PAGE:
Position: Research Fellow (EPSRC)
PHD RESEARCH (2006-2009, CFSA, University of Warwick)
Title: Turbulence and Scaling phenomena in Solar System Plasmas
Abstract: In this thesis we use techniques associated with the statistical properties of large stochastic datasets to probe the scaling properties of solar wind timeseries. In particular, we consider single-point spacecraft measurements of interplanetary vector quantities such as velocity and magnetic field. These techniques are first applied to well-known distributions such as the normal distribution in order to demonstrate the scaling properties associated with different types of timeseries. For example, a normal distribution can be thought of as the steps of a Brownian walk and is a fractal process or in other words there is a power-law relation between stepsize and the length of the walk. This simple behaviour is complicated when intermittency (similar to large jumps in a random walk) and multifractality are introduced. We also show other model distributions exhibiting these effects and the consequences on the statistical analysis results.
These methods are then applied to in situ solar wind observations by monitors such as the ACE and Ulysses spacecraft. ACE occupies a privileged position at the Lagrangian point between the Sun and the Earth, whereas Ulysses was the first spacecraft to explore the Sun's polar regions. We are thus able to show the scaling behaviour of velocity and magnetic field fluctuations for a wide range of different solar wind conditions (such as fast and slow solar wind speeds) and between periods of maximum and minimum solar activity and to examine both ecliptic and polar solar wind behaviour. The large datasets available mean we can probe fluctuations over a wide range of scales from the inertial range to the larger energy containing scales. We find that the polar inertial range (small-scale) behaviour for fast solar wind can be summarised for the magnetic field by a single function, which holds for all components and for different successive solar minima.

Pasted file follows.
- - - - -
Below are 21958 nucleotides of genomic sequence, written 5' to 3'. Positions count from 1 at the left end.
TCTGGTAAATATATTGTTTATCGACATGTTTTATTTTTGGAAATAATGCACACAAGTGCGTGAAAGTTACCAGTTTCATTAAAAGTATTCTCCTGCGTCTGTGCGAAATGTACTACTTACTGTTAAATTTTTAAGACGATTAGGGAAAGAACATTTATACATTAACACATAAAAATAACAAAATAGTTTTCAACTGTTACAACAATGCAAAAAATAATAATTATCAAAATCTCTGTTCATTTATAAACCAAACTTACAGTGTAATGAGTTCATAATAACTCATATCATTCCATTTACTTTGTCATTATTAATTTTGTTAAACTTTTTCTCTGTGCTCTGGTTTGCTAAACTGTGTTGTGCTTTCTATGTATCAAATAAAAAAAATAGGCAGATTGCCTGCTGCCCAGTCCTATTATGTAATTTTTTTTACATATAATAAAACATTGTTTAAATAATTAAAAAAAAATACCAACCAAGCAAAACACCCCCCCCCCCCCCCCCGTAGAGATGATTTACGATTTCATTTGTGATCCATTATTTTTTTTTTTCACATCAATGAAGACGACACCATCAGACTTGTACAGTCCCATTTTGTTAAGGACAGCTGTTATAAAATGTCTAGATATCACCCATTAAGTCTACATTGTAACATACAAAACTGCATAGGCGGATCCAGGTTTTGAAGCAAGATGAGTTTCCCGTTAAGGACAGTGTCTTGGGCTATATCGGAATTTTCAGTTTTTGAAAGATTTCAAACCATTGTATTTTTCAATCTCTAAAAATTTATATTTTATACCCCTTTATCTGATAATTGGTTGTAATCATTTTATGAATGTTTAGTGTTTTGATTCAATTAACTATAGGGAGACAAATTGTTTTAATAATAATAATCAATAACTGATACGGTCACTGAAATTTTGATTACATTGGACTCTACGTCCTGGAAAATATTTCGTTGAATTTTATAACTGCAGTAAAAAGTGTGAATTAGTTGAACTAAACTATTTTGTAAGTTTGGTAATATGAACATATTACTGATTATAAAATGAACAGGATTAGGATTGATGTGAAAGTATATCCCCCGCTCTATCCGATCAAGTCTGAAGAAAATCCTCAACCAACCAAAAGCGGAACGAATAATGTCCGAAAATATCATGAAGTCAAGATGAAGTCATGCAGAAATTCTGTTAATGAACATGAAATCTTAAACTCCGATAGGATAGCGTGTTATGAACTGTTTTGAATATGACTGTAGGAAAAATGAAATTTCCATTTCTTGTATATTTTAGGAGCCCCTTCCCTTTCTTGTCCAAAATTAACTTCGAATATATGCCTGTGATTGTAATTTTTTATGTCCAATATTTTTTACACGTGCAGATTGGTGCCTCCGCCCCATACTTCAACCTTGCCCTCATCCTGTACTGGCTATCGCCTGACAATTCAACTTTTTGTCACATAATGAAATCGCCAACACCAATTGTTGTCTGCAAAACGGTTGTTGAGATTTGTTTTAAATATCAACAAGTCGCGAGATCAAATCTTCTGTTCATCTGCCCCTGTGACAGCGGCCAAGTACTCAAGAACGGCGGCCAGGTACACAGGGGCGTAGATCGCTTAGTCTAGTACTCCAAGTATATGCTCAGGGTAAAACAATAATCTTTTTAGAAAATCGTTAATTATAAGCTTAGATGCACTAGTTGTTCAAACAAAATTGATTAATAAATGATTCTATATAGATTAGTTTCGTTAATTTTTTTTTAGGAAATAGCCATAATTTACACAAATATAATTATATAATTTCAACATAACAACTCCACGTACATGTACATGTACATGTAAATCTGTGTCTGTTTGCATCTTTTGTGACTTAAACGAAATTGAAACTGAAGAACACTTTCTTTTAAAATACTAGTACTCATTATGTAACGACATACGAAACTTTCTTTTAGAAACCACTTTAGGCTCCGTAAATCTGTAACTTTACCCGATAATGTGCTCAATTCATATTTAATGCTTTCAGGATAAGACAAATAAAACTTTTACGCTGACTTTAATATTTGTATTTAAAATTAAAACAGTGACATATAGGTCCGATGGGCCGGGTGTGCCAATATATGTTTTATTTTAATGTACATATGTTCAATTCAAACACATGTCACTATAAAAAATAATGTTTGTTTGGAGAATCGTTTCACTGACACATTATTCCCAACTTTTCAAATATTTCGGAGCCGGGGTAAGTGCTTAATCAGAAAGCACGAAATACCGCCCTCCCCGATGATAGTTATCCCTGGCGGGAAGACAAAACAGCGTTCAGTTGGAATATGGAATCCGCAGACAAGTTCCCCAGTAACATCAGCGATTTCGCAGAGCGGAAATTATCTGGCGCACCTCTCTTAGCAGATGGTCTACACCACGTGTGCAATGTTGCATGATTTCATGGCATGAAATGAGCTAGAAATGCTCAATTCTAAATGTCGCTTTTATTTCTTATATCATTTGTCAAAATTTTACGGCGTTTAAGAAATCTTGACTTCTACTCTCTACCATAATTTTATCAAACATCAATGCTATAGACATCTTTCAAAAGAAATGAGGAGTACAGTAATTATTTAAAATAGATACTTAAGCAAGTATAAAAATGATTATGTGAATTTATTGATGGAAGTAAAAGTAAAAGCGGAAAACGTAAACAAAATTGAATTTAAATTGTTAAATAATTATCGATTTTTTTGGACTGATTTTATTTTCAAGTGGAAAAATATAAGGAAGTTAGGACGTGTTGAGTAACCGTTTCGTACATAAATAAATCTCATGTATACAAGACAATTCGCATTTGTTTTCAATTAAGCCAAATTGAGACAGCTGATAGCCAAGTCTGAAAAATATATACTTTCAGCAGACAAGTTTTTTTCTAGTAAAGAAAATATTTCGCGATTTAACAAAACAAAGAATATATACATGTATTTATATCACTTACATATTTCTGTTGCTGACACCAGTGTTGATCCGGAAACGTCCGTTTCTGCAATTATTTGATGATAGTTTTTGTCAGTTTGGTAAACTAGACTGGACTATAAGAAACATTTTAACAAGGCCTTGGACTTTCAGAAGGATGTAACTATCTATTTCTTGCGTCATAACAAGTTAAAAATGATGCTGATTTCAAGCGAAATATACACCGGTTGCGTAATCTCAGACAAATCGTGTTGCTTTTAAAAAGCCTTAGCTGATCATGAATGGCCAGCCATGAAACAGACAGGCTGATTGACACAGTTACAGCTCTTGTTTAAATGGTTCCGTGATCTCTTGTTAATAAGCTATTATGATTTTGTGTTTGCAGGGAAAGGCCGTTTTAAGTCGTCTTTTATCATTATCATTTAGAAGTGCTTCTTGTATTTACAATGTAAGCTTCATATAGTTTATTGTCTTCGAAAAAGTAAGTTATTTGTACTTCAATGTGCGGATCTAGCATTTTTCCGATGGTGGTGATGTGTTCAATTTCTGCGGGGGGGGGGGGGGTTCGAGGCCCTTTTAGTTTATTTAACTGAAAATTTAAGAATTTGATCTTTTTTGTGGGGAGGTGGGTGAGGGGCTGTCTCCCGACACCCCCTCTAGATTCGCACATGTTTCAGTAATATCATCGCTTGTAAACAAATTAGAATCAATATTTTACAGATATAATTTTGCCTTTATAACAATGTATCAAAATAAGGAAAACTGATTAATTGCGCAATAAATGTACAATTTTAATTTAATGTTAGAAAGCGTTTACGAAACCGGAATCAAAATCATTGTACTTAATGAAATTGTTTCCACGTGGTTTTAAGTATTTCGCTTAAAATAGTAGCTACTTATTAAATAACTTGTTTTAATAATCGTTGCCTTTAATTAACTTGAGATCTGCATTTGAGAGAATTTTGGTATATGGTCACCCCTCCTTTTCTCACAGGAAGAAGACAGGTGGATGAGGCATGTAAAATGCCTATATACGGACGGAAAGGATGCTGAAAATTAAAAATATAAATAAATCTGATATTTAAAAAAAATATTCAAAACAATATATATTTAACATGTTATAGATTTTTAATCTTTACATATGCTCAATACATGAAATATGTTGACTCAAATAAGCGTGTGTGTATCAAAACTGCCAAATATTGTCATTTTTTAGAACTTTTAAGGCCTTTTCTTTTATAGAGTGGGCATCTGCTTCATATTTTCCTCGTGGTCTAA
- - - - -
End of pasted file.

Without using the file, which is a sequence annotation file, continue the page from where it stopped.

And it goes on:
We further use ACE measurements to examine the velocity and magnetic field large-scale fluctuations normal and parallel to the local background magnetic field and propose that the parallel velocity component carries the signature of coronal processes convected outwards into the solar wind. The scaling exponents obtained constrain the models for these processes.
Current work focuses on understanding and analysing "real world" datasets of the human brain and finance stock markets from a complex systems perspective. This work is carried out in collaboration with Warwick Business School (WBS) and the Brain Mapping Unit at the University of Cambridge. In particular I use network theory to describe cognitive processes.